On-the-job insights

Recently I added my take on being half of a clergy couple to the online series #Yoked. (Thank you to Mihee Kim-Kort for the chance to write!) While my main intention was to provide a peek inside one dual ministry marriage, I also hoped to articulate some on-the-job gleanings that have shaped my vocational life:

  • It can take a while to settle into a ministry groove. This is partly true in my case because I had to learn how to apply seminary knowledge in the Real World. More than that, though, it took time to grow into the clothes of a pastor.
  • Calls to ministry evolve over time. When I started looking for my first ministry position, I had a clear idea of what my professional trajectory would be. God laughed, then shredded my map. Thank goodness, because this winding journey has been much more fulfilling.
  • One bad experience doesn’t have to be the end of the vocational line. I still feel the sting when I think about my stint in a toxic setting. But the pain crystallized my purpose and fired me up for what I do now.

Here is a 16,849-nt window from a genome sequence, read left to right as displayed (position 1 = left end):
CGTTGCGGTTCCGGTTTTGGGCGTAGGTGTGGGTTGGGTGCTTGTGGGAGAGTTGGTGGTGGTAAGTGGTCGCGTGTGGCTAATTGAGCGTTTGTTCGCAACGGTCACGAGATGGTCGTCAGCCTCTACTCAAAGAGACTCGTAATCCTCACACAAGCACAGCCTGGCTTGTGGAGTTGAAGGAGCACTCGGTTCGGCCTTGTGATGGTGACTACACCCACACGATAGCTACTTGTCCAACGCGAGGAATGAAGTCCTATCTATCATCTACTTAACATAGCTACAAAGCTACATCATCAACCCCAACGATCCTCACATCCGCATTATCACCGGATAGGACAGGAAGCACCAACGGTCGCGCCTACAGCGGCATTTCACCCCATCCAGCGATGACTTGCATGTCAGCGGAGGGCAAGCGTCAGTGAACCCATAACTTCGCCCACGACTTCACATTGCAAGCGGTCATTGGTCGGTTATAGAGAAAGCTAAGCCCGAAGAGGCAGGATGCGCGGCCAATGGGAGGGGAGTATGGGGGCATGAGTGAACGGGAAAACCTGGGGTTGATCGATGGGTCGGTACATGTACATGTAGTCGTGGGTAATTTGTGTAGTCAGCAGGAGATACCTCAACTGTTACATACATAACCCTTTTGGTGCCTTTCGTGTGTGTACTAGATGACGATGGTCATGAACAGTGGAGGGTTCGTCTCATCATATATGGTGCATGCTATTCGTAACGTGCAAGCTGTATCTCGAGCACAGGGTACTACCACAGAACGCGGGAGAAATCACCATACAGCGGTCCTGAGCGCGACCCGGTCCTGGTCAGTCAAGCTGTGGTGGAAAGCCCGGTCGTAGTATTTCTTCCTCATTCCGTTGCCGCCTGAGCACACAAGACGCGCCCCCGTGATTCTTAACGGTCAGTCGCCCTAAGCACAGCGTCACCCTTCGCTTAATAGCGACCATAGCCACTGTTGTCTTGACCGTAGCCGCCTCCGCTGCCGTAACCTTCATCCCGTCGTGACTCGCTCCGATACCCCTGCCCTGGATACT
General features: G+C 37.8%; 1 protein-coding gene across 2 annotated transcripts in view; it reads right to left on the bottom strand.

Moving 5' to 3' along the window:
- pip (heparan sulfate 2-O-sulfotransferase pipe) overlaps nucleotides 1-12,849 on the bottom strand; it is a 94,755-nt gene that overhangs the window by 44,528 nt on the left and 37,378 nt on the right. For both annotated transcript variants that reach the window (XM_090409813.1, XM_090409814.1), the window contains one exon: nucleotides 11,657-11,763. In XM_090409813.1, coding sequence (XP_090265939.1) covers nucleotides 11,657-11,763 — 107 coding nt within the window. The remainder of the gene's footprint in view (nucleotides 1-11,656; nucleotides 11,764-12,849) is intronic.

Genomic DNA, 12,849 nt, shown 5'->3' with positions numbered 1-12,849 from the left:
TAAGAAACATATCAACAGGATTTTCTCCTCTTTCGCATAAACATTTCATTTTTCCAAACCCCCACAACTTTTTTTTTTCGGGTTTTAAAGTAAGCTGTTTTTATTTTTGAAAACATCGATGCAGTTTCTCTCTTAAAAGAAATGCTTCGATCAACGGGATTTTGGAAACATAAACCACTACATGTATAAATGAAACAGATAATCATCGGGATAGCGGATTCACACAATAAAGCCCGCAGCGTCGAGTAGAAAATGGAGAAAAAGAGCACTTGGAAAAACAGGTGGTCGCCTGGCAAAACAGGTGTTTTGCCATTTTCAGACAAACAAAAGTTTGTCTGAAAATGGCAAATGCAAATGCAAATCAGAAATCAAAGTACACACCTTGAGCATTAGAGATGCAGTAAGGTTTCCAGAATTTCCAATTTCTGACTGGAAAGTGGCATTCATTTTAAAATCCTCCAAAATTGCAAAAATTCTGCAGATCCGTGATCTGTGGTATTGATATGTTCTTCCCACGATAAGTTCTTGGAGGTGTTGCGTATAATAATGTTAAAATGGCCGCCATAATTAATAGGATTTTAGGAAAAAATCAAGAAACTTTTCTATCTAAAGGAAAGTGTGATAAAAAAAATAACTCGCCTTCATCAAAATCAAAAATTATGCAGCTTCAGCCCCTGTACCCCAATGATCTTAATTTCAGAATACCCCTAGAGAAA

• Pre-fab positions aren’t the only ministry outlets. I finally figured out I could be creative within my constraints. At times I have pieced together different ministry jobs to equal full-time work. At others I have accepted positions that were likely created with someone else in mind. (Most interim minister job descriptions are not written to draw young, female candidates!) And now I have started my own sideline, which may someday be my main ministry.
  • Creative Commons "Four Seasons - Longbridge Road" by jolseyshowaa is licensed under CC 2.0.
    Creative Commons “Four Seasons – Longbridge Road” by jolseyshowaa is licensed under CC BY-SA 2.0.

    Ministry can’t be done well – at least for long – in isolation. I have my wonderful husband, who understands the joys and challenges of being a pastor. But I also have a network of local partners in ministry and an international community of young clergy women who teach and support me on a daily basis.

I hope my still-unfolding story is an encouragement to you, especially if you are a current or future minister wondering if this crazy, beautiful vocational life is for you. The church needs you!

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